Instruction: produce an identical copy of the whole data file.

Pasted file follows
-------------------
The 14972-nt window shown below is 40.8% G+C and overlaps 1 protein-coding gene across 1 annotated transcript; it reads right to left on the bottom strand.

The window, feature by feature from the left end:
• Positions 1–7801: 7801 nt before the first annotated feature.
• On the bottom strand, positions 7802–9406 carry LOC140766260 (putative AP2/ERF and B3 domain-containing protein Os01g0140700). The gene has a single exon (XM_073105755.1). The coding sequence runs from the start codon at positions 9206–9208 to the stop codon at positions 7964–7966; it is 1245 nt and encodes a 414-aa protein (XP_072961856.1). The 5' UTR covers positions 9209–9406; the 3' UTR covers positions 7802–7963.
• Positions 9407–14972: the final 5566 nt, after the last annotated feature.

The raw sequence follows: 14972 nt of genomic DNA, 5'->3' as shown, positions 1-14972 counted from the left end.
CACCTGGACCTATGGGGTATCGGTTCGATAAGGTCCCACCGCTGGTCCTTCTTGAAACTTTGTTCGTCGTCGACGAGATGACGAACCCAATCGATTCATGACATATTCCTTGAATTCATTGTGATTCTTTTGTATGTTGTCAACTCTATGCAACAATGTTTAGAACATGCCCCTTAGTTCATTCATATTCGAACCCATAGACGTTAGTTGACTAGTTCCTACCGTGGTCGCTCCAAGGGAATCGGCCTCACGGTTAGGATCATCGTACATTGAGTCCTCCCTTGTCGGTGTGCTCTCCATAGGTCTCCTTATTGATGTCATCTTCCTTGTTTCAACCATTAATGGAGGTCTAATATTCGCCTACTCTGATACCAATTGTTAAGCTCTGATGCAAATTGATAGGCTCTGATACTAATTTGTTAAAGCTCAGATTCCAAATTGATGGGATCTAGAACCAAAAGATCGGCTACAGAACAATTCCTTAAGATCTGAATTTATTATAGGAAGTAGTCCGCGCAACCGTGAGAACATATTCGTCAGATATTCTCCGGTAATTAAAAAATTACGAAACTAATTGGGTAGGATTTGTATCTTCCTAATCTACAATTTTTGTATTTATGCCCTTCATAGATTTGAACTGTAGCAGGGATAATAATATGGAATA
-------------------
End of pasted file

The 14972-nt window shown below is 40.8% G+C and overlaps 1 protein-coding gene across 1 annotated transcript; it reads right to left on the bottom strand.

The window, feature by feature from the left end:
• Positions 1–7801: 7801 nt before the first annotated feature.
• On the bottom strand, positions 7802–9406 carry LOC140766260 (putative AP2/ERF and B3 domain-containing protein Os01g0140700). The gene has a single exon (XM_073105755.1). The coding sequence runs from the start codon at positions 9206–9208 to the stop codon at positions 7964–7966; it is 1245 nt and encodes a 414-aa protein (XP_072961856.1). The 5' UTR covers positions 9209–9406; the 3' UTR covers positions 7802–7963.
• Positions 9407–14972: the final 5566 nt, after the last annotated feature.

The raw sequence follows: 14972 nt of genomic DNA, 5'->3' as shown, positions 1-14972 counted from the left end.
CACCTGGACCTATGGGGTATCGGTTCGATAAGGTCCCACCGCTGGTCCTTCTTGAAACTTTGTTCGTCGTCGACGAGATGACGAACCCAATCGATTCATGACATATTCCTTGAATTCATTGTGATTCTTTTGTATGTTGTCAACTCTATGCAACAATGTTTAGAACATGCCCCTTAGTTCATTCATATTCGAACCCATAGACGTTAGTTGACTAGTTCCTACCGTGGTCGCTCCAAGGGAATCGGCCTCACGGTTAGGATCATCGTACATTGAGTCCTCCCTTGTCGGTGTGCTCTCCATAGGTCTCCTTATTGATGTCATCTTCCTTGTTTCAACCATTAATGGAGGTCTAATATTCGCCTACTCTGATACCAATTGTTAAGCTCTGATGCAAATTGATAGGCTCTGATACTAATTTGTTAAAGCTCAGATTCCAAATTGATGGGATCTAGAACCAAAAGATCGGCTACAGAACAATTCCTTAAGATCTGAATTTATTATAGGAAGTAGTCCGCGCAACCGTGAGAACATATTCGTCAGATATTCTCCGGTAATTAAAAAATTACGAAACTAATTGGGTAGGATTTGTATCTTCCTAATCTACAATTTTTGTATTTATGCCCTTCATAGATTTGAACTGTAGCAGGGATAATAATATGGAATA